Fields had been cleared and planted with corn, squash, and beans. Crabs, clams, and oysters were drawn from the bay’s waters, and allis shad flowed in such abundance that Smith attempted to scoop them out of the water with a frying pan, as he later recounted in a history of the colony. Native Americans bathed in the rivers and streams of the Continental Divide, a practice English colonists considered unhealthy.

Smith also found bustling towns: dugout canoes – hollowed out with fire and shellfish tools – navigated the waters between jetties full of messengers, merchants, or, in Powhatan’s case, tribes bringing tribute such as beads, copper, and deer skins.

However, within decades of the arrival of Europeans, disease and wars decimated the Native American population. Their land was taken, their culture and language suppressed. Repression lasted well into the 20th century under Virginia’s state-approved codes of racial segregation and white supremacy.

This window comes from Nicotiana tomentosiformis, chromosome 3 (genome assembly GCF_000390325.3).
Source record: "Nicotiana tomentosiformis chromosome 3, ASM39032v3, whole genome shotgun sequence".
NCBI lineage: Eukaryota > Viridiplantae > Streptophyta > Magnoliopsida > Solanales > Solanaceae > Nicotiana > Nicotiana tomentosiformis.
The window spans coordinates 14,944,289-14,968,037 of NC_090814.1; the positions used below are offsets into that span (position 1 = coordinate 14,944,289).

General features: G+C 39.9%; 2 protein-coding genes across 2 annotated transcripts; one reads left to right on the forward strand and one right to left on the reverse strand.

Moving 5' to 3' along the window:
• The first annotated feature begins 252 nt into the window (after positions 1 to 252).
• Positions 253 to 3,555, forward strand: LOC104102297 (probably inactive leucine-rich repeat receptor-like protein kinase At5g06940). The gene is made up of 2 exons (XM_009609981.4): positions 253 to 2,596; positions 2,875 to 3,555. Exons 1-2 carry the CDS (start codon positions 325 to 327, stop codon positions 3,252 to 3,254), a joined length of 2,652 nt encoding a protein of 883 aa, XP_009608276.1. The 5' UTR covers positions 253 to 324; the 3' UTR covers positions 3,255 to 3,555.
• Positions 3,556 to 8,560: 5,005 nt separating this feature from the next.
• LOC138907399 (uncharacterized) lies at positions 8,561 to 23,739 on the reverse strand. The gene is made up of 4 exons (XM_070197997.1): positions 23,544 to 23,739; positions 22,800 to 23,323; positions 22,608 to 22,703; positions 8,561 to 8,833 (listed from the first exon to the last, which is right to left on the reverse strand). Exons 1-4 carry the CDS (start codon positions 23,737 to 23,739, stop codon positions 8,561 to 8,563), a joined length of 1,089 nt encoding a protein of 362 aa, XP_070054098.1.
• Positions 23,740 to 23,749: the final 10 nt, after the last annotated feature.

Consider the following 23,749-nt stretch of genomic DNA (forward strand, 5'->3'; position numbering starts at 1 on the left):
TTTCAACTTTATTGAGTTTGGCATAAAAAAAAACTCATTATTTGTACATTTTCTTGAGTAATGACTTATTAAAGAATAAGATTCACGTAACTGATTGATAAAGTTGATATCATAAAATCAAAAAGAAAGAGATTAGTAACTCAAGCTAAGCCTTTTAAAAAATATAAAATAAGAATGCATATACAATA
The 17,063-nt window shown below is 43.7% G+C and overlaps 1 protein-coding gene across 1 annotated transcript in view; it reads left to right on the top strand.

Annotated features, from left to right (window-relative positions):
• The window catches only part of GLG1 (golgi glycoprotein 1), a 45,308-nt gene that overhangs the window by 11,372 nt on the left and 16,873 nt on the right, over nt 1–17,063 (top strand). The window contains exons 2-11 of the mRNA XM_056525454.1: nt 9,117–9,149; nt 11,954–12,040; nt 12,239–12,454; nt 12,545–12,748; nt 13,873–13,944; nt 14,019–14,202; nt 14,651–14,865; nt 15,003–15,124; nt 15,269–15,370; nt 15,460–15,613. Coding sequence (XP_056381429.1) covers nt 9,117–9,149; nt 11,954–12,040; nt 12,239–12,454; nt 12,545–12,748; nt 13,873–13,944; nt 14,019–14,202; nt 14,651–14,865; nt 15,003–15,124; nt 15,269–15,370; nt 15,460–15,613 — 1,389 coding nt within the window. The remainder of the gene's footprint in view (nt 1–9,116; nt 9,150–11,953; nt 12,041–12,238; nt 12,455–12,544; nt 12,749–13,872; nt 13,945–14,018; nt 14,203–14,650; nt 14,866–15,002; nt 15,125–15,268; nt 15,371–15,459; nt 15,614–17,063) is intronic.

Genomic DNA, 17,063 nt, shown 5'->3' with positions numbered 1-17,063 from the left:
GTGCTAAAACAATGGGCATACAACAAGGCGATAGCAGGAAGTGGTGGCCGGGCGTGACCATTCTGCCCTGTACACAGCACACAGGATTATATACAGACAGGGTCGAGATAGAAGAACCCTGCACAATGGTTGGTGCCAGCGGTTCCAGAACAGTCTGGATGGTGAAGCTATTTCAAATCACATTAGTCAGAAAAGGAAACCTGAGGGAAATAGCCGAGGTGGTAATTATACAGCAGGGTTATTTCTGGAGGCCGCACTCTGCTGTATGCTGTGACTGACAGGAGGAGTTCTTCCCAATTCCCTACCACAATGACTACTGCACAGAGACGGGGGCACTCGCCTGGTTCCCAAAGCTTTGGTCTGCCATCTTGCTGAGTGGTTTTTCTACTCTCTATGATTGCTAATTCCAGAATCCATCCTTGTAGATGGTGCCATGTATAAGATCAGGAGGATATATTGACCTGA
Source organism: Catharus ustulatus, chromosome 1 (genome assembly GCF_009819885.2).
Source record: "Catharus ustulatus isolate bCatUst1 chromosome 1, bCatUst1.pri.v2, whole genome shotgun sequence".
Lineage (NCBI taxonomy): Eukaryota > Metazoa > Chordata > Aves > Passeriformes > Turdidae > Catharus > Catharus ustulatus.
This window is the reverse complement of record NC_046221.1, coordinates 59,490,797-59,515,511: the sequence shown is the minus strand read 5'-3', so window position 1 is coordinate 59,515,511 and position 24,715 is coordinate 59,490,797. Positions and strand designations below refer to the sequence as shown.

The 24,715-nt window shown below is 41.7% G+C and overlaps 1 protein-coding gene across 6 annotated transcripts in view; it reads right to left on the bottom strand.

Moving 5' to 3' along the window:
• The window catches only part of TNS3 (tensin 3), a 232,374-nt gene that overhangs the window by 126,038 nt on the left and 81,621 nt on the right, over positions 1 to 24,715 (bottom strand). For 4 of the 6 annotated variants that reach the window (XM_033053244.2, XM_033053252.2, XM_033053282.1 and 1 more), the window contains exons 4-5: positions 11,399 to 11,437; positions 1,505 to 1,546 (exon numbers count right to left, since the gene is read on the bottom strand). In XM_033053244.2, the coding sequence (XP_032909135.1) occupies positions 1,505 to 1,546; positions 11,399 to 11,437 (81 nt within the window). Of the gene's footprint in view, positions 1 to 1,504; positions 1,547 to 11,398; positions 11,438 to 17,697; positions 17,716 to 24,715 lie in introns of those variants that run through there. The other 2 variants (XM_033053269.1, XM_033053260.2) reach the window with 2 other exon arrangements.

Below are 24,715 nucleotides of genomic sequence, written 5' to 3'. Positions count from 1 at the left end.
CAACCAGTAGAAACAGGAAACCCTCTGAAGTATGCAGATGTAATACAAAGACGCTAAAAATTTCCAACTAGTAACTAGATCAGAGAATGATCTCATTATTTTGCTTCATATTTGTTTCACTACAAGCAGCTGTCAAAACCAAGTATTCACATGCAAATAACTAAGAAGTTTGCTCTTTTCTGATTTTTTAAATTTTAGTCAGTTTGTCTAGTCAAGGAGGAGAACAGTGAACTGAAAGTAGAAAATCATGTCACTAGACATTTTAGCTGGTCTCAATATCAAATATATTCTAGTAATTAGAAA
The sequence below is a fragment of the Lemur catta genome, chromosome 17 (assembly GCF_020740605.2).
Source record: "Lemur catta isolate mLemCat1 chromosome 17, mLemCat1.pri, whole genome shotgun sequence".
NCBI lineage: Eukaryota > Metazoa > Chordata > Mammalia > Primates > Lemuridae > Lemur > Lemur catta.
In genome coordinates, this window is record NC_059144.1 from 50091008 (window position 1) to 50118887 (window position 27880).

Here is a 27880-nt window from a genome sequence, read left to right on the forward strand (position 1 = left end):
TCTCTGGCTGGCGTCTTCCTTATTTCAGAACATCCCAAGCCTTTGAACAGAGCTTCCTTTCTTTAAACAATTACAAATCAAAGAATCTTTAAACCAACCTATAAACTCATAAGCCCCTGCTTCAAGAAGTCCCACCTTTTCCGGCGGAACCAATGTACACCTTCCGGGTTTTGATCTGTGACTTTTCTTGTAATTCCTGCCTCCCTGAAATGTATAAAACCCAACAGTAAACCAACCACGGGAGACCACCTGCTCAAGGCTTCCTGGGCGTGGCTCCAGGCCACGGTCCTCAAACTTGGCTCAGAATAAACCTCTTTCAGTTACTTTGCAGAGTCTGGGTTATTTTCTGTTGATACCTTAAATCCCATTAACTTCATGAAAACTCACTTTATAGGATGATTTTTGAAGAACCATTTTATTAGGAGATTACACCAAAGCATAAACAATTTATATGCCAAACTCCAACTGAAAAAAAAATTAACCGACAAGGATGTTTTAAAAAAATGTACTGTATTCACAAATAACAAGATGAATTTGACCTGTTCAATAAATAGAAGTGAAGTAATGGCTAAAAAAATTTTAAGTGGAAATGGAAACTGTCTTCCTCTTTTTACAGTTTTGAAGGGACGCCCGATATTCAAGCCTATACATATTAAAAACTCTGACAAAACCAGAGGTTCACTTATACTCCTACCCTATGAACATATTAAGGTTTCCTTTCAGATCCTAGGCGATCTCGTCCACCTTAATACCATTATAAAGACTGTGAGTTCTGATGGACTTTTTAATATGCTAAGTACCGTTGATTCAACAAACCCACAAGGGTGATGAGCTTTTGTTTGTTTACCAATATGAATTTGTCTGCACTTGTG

Four hundred years after the Wampanoag Indians helped the pilgrims, some still regret it

But the 400th anniversary of Jamestown marked a turning point for the Virginia tribes in their efforts to seek redress for the wrongs done to their ancestors and gain official federal recognition. There are now 11 state recognized and seven state recognized tribes in Virginia; Maryland has three state-recognized tribes (although one is disputed) and none that are federally recognized.

Mary Phillips, a Native American advocate who lives in northeast Washington and hails from the Laguna Tribe pueblo of New Mexico and the Omaha Tribe of Nebraska, said the inclusion of the bay in the national park system will not only highlight past tribal history, but also the present.

“These tribes have been almost decimated by newcomers,” Phillips said, “and the fact that they still exist is extremely important and people need to know and respect who these people are.”